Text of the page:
St. Philip Howard was a husband and father, a Catholic convert during the English Protestant persecution of the faithful, and a martyr for the Faith. Philip was born in 1557 in London to Thomas Howard, the Duke of Norfolk, and his wife Lady Mary Fitzalan.
A PRIVILEGED CHILDHOOD
His maternal grandfather was the Earl of Arundel. In the British system of nobility, an earl was a medium ranking, lower than a prince, higher than a knight. Philip’s father, Thomas, had complied with the forced apostasy of England to the Church of England brought about by King Henry VIII. At age twelve, Philip entered into an arranged marriage with Catholic convert Anne, the heiress daughter of Lord Dacre of Gillesland. In 1572, when Philip was fifteen, his father Thomas was executed by Queen Elizabeth I for treason, causing Philip to be placed as a ward in the care of the Queen. He attended St. John’s College at Cambridge and graduated at age eighteen. He then went to the Queen’s court, where he dedicated himself to gaining favor with her. He generally wasted his time with the frivolities of royal life, forsaking his wife, whose Catholicism worked against his ambitions. When his maternal grandfather died, he inherited his title, Earl of Arundel, in 1580.
A DANGEROUS CONVERSION
A London event in 1581 proved to be life altering for Philip. A debate took place: on one side was a group of Protestant scholars and theologians. On the other was [St.] Father Edmund Campion, a Jesuit priest, physically weak from torture on the notoriously grisly rack, but still mentally sharp; and another English priest, [St.] Father Ralph Sherwin. With no opportunity to prepare, they defended the Faith quite persuasively, which greatly impressed young Philip. Sadly, both Campion and Sherwin were martyred by the British throne before the end of 1581. Philip, after hearing the debate, was a changed man, and he reformed his life. Not only did he reconcile with his wife, Ann, he became quite dedicated to her. In 1584, he was received into the Catholic Church, and became devoted to the practice of the Faith, although it was necessary for him to keep this quiet. Philip and Ann were suspected of sheltering persecuted Jesuit priests in their home. The change in Philip was noted by the Queen, and he sensed that he was in danger.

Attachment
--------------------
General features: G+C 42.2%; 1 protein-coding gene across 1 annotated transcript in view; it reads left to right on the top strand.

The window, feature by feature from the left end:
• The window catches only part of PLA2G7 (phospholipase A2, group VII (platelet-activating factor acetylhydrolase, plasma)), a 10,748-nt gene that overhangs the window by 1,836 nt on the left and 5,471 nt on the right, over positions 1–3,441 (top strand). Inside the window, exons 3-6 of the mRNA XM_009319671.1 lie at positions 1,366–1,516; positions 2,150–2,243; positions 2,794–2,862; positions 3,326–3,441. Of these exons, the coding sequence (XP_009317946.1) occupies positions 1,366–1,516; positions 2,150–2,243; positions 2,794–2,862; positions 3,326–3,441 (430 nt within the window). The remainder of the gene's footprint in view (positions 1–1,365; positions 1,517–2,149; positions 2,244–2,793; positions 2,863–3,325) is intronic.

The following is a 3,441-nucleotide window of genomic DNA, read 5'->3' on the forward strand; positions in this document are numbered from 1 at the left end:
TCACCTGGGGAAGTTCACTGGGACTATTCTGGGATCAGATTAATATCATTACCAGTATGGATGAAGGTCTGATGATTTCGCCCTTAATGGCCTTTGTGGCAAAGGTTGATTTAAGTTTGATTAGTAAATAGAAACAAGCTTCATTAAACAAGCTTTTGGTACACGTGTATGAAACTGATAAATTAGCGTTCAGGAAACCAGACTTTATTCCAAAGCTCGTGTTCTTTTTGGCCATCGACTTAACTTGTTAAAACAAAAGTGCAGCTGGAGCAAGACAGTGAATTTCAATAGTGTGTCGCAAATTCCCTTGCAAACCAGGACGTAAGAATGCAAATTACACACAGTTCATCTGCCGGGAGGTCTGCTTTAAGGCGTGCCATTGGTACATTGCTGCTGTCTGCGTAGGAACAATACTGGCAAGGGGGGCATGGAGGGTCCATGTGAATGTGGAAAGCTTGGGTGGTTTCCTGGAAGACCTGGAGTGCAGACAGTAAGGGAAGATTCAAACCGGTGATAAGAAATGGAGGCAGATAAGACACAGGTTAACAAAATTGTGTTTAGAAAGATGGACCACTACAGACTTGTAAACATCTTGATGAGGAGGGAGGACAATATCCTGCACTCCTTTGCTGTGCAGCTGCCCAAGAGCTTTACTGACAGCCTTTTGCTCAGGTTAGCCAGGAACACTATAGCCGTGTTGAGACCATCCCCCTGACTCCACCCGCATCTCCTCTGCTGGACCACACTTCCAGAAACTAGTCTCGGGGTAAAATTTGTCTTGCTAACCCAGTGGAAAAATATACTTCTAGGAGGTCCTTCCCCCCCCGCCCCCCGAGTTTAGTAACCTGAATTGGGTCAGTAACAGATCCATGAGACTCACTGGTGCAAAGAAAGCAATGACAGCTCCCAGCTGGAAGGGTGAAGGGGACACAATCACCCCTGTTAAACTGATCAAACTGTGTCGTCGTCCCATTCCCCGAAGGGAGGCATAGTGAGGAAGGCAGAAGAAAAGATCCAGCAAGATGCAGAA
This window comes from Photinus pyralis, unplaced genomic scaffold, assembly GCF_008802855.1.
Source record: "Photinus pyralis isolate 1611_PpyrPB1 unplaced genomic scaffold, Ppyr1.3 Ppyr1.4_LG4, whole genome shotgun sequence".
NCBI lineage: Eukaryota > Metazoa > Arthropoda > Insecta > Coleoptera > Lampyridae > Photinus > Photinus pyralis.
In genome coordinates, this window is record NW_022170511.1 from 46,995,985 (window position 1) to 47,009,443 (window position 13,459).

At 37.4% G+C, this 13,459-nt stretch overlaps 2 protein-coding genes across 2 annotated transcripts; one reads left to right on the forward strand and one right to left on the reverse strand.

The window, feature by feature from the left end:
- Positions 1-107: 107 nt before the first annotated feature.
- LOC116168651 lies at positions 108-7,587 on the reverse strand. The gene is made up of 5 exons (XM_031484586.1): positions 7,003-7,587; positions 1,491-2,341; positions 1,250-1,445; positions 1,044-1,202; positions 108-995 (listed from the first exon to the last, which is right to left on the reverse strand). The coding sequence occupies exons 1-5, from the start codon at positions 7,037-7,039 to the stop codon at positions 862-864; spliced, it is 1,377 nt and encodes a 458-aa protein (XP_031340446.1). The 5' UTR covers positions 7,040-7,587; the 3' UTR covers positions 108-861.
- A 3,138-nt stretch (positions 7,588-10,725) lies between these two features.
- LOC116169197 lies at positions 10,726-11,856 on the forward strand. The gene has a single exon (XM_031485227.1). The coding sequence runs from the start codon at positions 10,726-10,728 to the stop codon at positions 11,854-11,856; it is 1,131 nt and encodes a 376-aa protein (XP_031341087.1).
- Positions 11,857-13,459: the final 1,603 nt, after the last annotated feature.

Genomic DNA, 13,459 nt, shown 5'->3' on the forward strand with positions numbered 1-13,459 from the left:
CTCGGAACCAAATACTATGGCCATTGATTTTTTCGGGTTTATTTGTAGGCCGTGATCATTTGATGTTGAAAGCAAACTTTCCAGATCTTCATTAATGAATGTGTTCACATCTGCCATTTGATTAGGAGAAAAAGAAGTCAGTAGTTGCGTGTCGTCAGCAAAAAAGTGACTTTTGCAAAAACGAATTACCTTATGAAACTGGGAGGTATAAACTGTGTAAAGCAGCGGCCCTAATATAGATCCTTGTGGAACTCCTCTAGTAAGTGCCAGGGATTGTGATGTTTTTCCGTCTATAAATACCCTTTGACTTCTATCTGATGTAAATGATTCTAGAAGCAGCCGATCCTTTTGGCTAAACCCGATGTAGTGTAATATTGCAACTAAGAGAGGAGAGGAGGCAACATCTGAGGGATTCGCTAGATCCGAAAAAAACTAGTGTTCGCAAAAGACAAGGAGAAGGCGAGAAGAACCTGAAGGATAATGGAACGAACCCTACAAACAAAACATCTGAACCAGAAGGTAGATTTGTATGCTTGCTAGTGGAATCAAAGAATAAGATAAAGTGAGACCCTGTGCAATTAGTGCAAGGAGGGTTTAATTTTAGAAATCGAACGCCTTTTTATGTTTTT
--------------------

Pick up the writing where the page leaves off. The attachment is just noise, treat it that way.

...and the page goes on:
ESCAPE AND ARREST
In 1585 he made a plan to escape from his London home to Flanders (modern-day Belgium) with his family and his brother. He sent a long letter of explanation to the Queen and the group set out from Littlehampton on the south coast of England. Before they could reach their destination, he was arrested at sea and returned to London.
Philip was convicted of treason for being a Roman Catholic and for leaving England without permission. He was fined £10,000 and imprisoned in the Tower of London in April of 1585. Three years later, he was accused again of treason, because he allegedly prayed in prison for the success of the Spanish Armada. This mid-1588 Spanish naval effort to remove Queen Elizabeth from the British throne and re-establish Catholicism was unsuccessful. Interestingly, King Philip II of Spain was Philip Howard’s godfather at his infant Baptism as well as his namesake. Philip was tried in April of 1589, and as was usually the case at the time with accused Catholics, the extremely biased outcome was a sentence of execution. The execution required the Queen’s signature, and she never signed it. Since Philip did not know this, he was left in prison thinking that his death was imminent. Instead, he was left to die in prison after having been placed there at age twenty-eight. He was allowed study and devotional books, and spent his time in prayer, study, and penance. He prayed ardently to be able to see his wife and children again; the youngest, his only son, was born after his incarceration.
A UNIQUE FRIENDSHIP
One of the priests who had been sheltered by the Howards was [St.] Robert Southwell, who was also being held in the Tower. Philip’s pet dog served as a go-between for the men, who supported and encouraged each other with messages. By the autumn of 1595, he was dying and made one last plea to the Queen to be able to see his wife and children. Her reply was that if he would just attend one Protestant service, he would see his family and regain the Queen’s favor. He refused, and died alone on October 19, 1595 at age thirty-eight. He is believed to have contracted dysentery, but some suspected that he was poisoned. He was buried in the Tower church with his father and grandfather. Ann, who continued to protect and provide for renegade priests, obtained permission in 1624 to transfer his remains to Arundel Castle.
We can deduce much from the inscription that St. Philip Howard left on the wall of his prison cell, “The more affliction we endure for Christ in this world, the more glory we shall obtain with Christ in the next.” He refused to compromise the Faith, letting go of his desires as a young husband and father, rather than to validate the perfidy, indifferentism, and robbery practiced by his countrymen and his queen.”
St. Philip was canonized in 1970 by Pope Paul VI as one of the Forty Martyrs of England and Wales, and his remains now rest in Arundel Cathedral. His feast day is October 19.